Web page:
Surrounded by the history of the valley's early farmers, modern families carry on agricultural traditions, while also introducing their own specialized practices. In order to preserve the valley's pastoral landscape and protect both natural and cultural resources, the National Park Service developed a program called the Countryside Initiative. This program invites farmers to lease land and farm in the Cuyahoga Valley National Park. The Countryside Initiative program balances the needs of the land and farmer, who must follow strict guidelines for sustainable farm management.
The Countryside Initiative program began in 1999 to rehabilitate approximately 20 picturesque old farms that operated in the valley from the mid-19th to the mid-20th century. As agriculture disappeared from the valley in the 20th century, these farms fell into disrepair. Through the Countryside Initiative program, the National Park Service celebrates farming and healthy land practices that help both the farmers and land.
While farming in a national park is an unconventional idea in America, that is not the case elsewhere in the world. In Great Britain, for example, over 90% of national park land is privately owned. Not only is it considered natural and normal to live within the park boundaries, farming is considered the only practical way to maintain the openness, beauty, and diversity of the countryside.
Farming in a National Park
Alan Halko, from the former Spring Hill Farm and Market, describes the unusual challenges of farming on National Park Service land.
It's been some adventures with the National Park. You know, I had to have an archeological study before I could put fence posts in the ground. Of course, I didn't know that. I just—I—I thought I was just gonna build this fence, and I couldn't. I had to wait, you know. And of course the archeologists are traveling archeologists who go from national park to national park, and they were already here and gone, so I had to wait 'til the next year to start my fence. Which...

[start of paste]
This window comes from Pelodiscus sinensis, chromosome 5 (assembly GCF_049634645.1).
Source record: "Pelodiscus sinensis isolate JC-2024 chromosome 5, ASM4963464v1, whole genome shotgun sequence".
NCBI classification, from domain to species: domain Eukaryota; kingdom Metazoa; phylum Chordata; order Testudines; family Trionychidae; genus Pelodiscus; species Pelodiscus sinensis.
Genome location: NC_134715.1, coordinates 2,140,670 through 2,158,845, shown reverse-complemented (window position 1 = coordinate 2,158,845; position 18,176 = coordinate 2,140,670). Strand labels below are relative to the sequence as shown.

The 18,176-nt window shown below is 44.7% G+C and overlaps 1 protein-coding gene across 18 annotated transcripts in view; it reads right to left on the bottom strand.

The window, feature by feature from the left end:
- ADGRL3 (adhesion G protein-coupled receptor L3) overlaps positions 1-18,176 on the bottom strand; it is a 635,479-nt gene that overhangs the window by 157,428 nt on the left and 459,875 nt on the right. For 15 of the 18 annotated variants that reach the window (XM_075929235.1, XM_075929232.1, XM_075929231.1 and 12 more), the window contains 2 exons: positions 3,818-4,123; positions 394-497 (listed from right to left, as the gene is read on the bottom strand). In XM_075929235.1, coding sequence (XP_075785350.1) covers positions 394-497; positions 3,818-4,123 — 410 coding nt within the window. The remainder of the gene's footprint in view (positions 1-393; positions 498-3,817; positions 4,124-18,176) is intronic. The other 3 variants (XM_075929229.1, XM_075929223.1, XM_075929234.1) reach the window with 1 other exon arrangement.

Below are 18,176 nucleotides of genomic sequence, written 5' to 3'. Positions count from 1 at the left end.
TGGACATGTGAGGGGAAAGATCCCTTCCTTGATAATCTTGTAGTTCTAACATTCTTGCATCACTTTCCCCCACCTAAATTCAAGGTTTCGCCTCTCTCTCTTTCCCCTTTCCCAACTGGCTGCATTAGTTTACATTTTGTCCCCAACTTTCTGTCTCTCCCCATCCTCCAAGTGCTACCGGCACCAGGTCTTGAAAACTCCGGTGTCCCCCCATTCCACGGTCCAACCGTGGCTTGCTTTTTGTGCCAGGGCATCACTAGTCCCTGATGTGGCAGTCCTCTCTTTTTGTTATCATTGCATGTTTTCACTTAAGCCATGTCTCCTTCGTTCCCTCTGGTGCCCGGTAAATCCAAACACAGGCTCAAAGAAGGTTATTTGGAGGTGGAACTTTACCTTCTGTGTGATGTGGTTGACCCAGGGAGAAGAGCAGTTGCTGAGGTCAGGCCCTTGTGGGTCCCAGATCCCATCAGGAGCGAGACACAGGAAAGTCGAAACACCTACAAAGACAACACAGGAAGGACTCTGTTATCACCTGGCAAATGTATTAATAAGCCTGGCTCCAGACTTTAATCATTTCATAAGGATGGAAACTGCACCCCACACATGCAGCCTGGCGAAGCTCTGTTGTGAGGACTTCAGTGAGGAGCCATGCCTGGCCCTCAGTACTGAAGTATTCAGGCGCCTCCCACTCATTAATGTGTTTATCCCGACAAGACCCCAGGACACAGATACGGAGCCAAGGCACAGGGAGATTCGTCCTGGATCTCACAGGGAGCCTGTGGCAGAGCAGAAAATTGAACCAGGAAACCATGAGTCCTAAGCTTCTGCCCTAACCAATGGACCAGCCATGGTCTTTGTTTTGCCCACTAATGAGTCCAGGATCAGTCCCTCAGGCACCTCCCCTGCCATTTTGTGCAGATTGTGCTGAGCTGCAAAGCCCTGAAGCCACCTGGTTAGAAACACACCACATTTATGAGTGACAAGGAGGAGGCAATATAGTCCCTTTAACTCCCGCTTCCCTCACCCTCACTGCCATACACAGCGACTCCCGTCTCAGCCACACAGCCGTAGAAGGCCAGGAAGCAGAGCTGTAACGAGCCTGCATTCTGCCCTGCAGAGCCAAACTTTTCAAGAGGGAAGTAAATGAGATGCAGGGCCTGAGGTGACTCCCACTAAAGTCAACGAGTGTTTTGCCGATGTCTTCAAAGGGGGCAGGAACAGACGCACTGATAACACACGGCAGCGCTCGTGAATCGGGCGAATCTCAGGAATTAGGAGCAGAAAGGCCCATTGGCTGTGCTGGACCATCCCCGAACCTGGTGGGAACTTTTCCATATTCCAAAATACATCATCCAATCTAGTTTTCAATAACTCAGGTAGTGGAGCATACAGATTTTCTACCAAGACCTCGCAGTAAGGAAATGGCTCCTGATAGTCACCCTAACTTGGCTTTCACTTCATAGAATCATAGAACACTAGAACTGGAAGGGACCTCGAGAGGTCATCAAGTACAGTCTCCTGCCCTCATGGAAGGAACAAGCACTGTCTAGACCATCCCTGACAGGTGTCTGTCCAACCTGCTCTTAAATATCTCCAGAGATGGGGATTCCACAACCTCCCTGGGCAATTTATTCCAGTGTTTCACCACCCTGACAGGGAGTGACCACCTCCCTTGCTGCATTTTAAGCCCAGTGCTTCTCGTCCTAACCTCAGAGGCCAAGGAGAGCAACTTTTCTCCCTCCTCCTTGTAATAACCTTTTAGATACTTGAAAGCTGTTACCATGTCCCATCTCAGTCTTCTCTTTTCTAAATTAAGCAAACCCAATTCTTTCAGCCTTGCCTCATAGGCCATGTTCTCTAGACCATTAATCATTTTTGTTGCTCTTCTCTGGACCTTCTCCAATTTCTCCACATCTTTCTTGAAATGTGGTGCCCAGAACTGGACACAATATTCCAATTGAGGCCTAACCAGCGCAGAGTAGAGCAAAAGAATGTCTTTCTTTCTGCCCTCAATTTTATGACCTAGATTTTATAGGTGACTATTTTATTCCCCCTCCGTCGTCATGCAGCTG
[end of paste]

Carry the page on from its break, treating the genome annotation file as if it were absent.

But there's been some adventures like that. I found buried concrete. There were greenhouses on the property at one time, and they tore down all these greenhouses. And the contract with the park paid them to haul all the concrete away, and they buried all the concrete. So when I got here and put a plow in the ground, I just started hittin' concrete, concrete. And the national park ended up comin' in with a giant bulldozer with, you know, three-foot ripper teeth on the back, and a coupla bobcats, and they had to run through the field. And they collected a mountain—I don't know how many truckloads of concrete were buried in the field that I was supposed to be growing on. So... It's been an adventure, I'll say that. And I've enjoyed most of it. ~laughs~
Sustainability and the Small Farm
Daniel Greenfield, from the Greenfield Berry Farm, talks about what it takes to be a sustainable farmer.
On its face, sustainable as an ecological form of farming, I think, all of these farms that are going on now have very high expectations of them, and it's expected of them to grow using practices that are environmentally sound. We submit proposals every year to the National Park Service so they will know what we're doing. I mean, there's other aspects of sustainable we could be talking about. Are these farms going to be economically sustainable? Will we be able to make enough money to stay in business for years? I think that's the one with the biggest question mark. It's hard to be a small-scale farmer and make money. I think we have a certain advantage here in that we're in a great location. We're in a national park, so we can be destination farms. We're halfway between Cleveland and Akron, so we're very accessible to large communities, and there's a lot of promise there.